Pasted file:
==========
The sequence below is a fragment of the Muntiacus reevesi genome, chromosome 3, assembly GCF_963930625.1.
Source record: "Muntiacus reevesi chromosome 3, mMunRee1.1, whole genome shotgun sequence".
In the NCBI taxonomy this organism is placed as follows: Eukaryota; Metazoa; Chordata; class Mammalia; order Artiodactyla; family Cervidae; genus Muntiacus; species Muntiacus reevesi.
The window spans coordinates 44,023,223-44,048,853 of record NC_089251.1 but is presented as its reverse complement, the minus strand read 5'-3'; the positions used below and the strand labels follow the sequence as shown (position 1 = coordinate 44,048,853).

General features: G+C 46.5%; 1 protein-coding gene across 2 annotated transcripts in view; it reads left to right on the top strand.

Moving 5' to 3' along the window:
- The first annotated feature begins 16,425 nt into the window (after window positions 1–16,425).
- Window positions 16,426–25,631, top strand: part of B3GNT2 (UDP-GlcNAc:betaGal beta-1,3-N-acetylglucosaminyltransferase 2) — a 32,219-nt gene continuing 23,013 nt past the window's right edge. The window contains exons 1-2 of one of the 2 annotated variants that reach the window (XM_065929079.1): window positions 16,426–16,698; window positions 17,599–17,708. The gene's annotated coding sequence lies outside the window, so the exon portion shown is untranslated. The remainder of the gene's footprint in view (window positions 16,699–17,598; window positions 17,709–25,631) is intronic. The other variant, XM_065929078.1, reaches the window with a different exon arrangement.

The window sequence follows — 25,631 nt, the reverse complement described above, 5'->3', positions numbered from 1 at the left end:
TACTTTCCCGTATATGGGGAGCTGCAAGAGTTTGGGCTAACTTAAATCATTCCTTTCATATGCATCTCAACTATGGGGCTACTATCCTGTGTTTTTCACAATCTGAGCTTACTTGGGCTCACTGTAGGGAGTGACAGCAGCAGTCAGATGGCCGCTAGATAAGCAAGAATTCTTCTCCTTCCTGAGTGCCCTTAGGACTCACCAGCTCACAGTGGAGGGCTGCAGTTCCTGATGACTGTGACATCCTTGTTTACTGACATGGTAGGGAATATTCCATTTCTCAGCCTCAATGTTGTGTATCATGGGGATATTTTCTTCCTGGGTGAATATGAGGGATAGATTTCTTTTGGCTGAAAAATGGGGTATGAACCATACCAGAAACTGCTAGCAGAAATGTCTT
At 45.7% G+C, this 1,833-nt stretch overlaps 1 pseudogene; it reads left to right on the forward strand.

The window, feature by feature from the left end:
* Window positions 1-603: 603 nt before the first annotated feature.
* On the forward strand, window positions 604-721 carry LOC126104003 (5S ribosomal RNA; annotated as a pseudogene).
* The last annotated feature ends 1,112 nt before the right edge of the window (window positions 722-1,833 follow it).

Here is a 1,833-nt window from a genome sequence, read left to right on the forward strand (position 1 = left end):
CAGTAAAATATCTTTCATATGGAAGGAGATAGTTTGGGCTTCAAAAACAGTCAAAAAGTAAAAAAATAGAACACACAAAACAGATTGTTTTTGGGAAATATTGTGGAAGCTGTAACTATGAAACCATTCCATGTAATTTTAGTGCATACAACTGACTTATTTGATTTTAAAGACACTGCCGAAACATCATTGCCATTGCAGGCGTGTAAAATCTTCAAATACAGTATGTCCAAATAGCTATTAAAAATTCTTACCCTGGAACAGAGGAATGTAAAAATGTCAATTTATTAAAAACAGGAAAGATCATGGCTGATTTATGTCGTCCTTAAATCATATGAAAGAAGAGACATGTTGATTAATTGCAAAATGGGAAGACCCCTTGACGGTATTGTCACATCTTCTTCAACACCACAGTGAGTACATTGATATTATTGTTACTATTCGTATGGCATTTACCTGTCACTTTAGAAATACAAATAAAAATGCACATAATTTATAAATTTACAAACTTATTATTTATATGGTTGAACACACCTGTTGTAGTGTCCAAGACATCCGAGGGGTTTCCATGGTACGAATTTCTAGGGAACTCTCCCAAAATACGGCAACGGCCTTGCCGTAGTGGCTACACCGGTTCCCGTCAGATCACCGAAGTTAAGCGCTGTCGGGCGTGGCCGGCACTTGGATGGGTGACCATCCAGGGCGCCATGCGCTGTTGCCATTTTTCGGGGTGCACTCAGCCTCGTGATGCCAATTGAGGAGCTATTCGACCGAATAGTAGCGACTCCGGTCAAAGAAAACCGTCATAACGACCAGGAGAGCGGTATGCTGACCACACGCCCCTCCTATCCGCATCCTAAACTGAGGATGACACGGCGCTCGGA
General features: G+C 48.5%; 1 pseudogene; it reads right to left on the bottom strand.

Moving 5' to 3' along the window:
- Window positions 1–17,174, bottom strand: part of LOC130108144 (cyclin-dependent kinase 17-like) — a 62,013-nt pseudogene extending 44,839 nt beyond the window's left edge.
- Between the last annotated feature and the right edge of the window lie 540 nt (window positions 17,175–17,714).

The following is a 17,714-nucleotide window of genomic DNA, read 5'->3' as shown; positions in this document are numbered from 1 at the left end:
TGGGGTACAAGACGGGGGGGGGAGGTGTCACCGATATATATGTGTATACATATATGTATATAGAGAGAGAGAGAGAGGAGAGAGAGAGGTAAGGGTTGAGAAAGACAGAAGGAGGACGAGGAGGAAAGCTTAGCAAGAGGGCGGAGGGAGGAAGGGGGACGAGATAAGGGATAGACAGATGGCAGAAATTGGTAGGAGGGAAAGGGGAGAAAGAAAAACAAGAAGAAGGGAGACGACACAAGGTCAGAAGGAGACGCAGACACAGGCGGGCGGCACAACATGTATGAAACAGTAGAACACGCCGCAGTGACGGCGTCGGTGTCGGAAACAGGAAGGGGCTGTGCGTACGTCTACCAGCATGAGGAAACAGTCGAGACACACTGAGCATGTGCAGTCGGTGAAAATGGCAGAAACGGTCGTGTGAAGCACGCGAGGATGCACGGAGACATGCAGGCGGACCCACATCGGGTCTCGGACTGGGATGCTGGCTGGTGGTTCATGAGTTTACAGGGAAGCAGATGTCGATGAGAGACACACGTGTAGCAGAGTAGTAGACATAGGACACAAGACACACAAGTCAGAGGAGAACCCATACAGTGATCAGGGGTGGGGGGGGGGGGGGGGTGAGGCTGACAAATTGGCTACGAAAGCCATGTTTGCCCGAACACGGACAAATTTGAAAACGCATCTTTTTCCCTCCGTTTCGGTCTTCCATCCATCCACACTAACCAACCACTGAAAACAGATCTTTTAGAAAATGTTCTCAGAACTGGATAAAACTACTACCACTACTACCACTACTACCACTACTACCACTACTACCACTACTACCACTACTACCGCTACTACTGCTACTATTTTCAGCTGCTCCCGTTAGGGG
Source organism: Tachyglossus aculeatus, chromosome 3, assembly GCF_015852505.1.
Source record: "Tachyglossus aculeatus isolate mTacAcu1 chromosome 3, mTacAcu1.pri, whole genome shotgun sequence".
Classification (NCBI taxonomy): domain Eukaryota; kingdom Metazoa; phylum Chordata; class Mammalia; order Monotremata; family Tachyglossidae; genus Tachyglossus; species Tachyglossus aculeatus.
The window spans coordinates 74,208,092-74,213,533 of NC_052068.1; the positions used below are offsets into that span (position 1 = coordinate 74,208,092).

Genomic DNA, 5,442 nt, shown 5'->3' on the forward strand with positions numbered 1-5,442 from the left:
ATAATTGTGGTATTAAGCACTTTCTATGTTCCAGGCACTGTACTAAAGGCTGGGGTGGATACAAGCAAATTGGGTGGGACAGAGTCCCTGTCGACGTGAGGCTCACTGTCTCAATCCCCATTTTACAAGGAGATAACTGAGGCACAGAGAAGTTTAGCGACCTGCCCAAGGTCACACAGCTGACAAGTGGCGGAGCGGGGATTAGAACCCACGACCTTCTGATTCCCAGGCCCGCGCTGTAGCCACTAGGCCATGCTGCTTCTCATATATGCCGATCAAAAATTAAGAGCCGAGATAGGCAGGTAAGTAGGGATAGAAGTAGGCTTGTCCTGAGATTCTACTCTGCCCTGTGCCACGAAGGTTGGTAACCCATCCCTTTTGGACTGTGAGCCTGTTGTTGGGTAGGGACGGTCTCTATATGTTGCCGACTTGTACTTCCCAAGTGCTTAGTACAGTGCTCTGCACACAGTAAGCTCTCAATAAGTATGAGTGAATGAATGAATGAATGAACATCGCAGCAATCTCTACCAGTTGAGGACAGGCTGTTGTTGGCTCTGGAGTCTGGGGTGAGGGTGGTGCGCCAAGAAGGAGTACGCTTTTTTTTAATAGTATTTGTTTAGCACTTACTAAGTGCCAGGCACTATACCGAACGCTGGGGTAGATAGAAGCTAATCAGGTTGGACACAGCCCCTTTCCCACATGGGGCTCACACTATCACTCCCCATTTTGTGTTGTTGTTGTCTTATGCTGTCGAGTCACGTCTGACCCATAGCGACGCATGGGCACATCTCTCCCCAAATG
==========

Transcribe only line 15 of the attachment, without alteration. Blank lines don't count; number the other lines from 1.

* The last annotated feature ends 1,112 nt before the right edge of the window (window positions 722-1,833 follow it).